1.  High Performance InAs/GaSb Superlattice Photodiodes for the Very Long Wavelength Infrared Range
H. Mohseni, M. Razeghi, G.J. Brown, Y.S. Park
Applied Physics Letters 78 (15)-- April 9, 2001 ...[Visit Journal]
We report on the demonstration of high-performance p-i-n photodiodes based on type-II InAs/GaSb superlattices with 50% cut-off wavelength λc = 16 μm operating at 80 K. Material is grown by molecular beam epitaxy on GaSb substrates with excellent crystal quality as evidenced by x-ray diffraction and atomic force microscopy. The processed devices show a current responsivity of 3.5 A/W at 80 K leading to a detectivity of ∼ 1.51×1010 cm·Hz½/W. The quantum efficiency of these devices is about 35% which is comparable to HgCdTe detectors with a similar active layer thickness. [reprint (PDF)]
 
1.  Temperature dependence of the dark current and activation energy at avalanche onset of GaN Avalanche Photodiodes
M.P. Ulmer, E. Cicek, R. McClintock, Z. Vashaei and M. Razeghi
SPIE Proceedings, Vol. 8460, p. 84601G-1-- August 15, 2012 ...[Visit Journal]
We report a study of the performance of an avalanche photodiode (APD) as a function of temperature from 564 K to 74 K. The dark current at avalanche onset decreases from 564 K to 74 K by approximately a factor of 125 and from 300 K to 74K the dark current at avalanche offset is reduced by a factor of about 10. The drop would have been considerably larger if the activation energy at avalanche onset (Ea) did not also decrease with decreasing temperature. These data give us insights into how to improve the single-photon counting performance of a GaN based ADP. [reprint (PDF)]
 
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-- November 30, 1999
 
1.  High performance long wavelength infrared mega-pixel focal plane array based on type-II superlattices
P. Manurkar, S.R. Darvish, B.M. Nguyen, M. Razeghi and J. Hubbs
Applied Physics Letters, Vol. 97, No 19, p. 193505-1-- November 8, 2010 ...[Visit Journal]
A large format 1k × 1k focal plane array (FPA) is realized using type-II superlattice photodiodes for long wavelength infrared detection. Material growth on a 3 in. GaSb substrate exhibits a 50% cutoff wavelength of 11 μm across the entire wafer. The FPA shows excellent imaging. Noise equivalent temperature differences of 23.6 mK at 81 K and 22.5 mK at 68 K are achieved with an integration time of 0.13 ms, a 300 K background and f/4 optics. We report a dark current density of 3.3×10−4 A·cm−2 and differential resistance-area product at zero bias R0A of 166 Ω·cm² at 81 K, and 5.1×10−5 A·cm−2 and 1286 Ω·cm², respectively, at 68 K. The quantum efficiency obtained is 78%. [reprint (PDF)]
 
1.  Comparison of ZnO nanostructures grown using pulsed laser deposition, metal organic chemical vapor deposition, and physical vapor transport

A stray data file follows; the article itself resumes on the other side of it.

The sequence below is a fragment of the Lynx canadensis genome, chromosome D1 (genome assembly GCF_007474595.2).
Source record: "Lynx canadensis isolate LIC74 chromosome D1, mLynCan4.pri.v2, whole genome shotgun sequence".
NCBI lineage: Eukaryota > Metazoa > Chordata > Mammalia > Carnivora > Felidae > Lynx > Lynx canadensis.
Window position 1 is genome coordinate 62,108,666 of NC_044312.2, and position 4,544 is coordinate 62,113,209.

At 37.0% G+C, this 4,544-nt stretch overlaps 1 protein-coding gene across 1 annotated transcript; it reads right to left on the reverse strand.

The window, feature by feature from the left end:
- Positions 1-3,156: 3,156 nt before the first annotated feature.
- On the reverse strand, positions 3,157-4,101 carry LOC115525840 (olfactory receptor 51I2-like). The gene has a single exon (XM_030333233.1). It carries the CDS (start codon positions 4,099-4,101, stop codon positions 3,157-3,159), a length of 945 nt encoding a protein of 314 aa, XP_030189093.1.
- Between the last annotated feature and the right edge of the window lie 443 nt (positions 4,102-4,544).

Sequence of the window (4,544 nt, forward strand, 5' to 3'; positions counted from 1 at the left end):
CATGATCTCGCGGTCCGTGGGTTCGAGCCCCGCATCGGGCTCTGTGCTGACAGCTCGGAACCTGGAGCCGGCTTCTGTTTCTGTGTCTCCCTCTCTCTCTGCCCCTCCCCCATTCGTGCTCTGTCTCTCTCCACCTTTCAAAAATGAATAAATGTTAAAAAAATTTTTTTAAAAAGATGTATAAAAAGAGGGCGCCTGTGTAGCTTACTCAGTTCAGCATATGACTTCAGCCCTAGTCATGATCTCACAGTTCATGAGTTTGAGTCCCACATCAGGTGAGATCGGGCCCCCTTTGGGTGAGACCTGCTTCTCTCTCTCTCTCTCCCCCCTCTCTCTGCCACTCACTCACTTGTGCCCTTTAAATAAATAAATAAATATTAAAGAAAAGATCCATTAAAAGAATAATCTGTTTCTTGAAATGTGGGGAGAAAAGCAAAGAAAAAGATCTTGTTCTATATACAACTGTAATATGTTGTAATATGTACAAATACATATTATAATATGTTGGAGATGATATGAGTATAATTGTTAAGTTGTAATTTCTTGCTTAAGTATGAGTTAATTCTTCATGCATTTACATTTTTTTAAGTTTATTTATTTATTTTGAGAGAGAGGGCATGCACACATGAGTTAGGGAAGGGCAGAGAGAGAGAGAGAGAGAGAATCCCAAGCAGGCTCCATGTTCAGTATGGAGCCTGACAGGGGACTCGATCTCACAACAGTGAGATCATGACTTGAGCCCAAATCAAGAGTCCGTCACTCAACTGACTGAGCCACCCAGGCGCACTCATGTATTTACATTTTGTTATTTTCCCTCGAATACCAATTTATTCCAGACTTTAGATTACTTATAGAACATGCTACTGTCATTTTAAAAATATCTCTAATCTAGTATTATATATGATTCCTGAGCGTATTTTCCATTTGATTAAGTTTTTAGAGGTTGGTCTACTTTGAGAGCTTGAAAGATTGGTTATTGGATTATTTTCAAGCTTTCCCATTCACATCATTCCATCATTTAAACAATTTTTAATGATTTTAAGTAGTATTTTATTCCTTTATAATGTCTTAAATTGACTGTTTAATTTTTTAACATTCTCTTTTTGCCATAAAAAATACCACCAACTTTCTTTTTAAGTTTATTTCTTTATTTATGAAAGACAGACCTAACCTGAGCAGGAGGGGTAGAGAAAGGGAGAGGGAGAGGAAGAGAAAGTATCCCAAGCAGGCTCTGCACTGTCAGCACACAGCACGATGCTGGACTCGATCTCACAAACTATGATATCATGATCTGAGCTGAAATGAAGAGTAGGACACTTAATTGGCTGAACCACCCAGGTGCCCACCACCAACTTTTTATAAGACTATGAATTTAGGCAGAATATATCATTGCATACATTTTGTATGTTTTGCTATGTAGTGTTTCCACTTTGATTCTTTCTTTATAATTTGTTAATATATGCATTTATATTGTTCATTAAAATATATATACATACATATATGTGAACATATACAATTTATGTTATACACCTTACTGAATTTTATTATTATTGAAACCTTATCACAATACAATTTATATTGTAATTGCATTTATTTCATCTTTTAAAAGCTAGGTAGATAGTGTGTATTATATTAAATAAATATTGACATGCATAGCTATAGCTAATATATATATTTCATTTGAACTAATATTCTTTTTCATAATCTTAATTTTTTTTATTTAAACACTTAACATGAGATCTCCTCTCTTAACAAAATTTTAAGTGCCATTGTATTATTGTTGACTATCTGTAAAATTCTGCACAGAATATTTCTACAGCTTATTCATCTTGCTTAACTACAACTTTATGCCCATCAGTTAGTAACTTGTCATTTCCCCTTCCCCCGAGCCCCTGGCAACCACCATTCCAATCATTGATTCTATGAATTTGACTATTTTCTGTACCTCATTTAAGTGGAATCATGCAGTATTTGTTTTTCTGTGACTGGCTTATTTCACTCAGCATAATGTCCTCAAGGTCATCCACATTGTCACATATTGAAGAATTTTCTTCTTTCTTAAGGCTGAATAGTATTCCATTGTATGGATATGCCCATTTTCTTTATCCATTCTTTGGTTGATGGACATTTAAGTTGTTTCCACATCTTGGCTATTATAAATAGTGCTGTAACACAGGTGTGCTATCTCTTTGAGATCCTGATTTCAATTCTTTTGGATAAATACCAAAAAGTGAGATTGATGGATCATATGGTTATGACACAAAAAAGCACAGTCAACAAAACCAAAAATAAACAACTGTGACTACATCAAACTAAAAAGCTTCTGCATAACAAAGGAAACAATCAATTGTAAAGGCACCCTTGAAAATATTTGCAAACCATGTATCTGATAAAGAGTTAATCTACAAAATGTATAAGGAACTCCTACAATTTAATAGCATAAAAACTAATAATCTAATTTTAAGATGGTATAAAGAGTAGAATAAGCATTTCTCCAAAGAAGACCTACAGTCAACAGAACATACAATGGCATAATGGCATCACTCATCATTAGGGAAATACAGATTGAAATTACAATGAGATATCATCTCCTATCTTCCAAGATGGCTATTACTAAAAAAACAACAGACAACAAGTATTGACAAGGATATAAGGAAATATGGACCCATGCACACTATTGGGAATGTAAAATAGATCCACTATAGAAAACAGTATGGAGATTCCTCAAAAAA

V.E. Sandana, D.J. Rogers, F. Hosseini Teherani, R. McClintock, C. Bayram, M. Razeghi, H-J Drouhin, M.C. Clochard, V. Sallett, G. Garry, and F. Falyouni
Journal of Vacuum Science and Technology B, Vol. 27, No. 3, May/June, p. 1678-1683-- May 29, 2009 ...[Visit Journal]
This article compares the forms and properties of ZnO nanostructures grown on Si (111) and c-plane sapphire (c-Al2O3) substrates using three different growth processes: metal organic chemical vapor deposition (MOCVD), pulsed laser deposition (PLD), and physical vapor transport (PVT). A very wide range of ZnO nanostructures was observed, including nanorods, nanoneedles, nanocombs, and some novel structures resembelling “bevelled” nanowires. PVT gave the widest family of nanostructures. PLD gave dense regular arrays of nanorods with a preferred orientation perpendicular to the substrate plane on both Si and c-Al2O3 substrates, without the use of a catalyst. X-ray diffraction (XRD) studies confirmed that nanostructures grown by PLD were better crystallized and more highly oriented than those grown by PVT and MOCVD. Samples grown on Si showed relatively poor XRD response but lower wavelength emission and narrower linewidths in PL studies. [reprint (PDF)]
 
1.  Fabrication of nanostructured heterojunction LEDs using self-forming Moth-Eye Arrays of n-ZnO Nanocones Grown on p-Si (111) by PLD
D.J. Rogers; V.E. Sandana; F. Hosseini Teherani; M. Razeghi; H.-J. Drouhin
Proc. SPIE 7217, Zinc Oxide Materials and Devices IV, 721708 (February 17, 2009)-- February 17, 2009 ...[Visit Journal]
ZnO nanostructures were grown on Si (111) substrates using Pulsed Laser Deposition. The impact of growth temperature (Ts) and Ar pressure (PAr) on the morphology, crystal structure and photoluminescence was investigated. Various types of ZnO nanostructures were obtained. Self-forming arrays of vertically-aligned nanorods and nanocones with strong c-axis crystallographic orientation and good optical response were obtained at higher Ts. The nanocone, or "moth-eye" type structures were selected for LED development because of their graded effective refractive index, which could facilitate improved light extraction at the LED/air interface. Such moth-eye arrays were grown on p-type Si (111) substrates to form heteroj unction LEDs with the n-type ZnO nanocones acting as an active component of the device. These nanostructured LEDs gave rectifying I/V characteristics with a threshold voltage of about 6V and a blueish-white electroluminescence, which was clearly visible to the naked eye. [reprint (PDF)]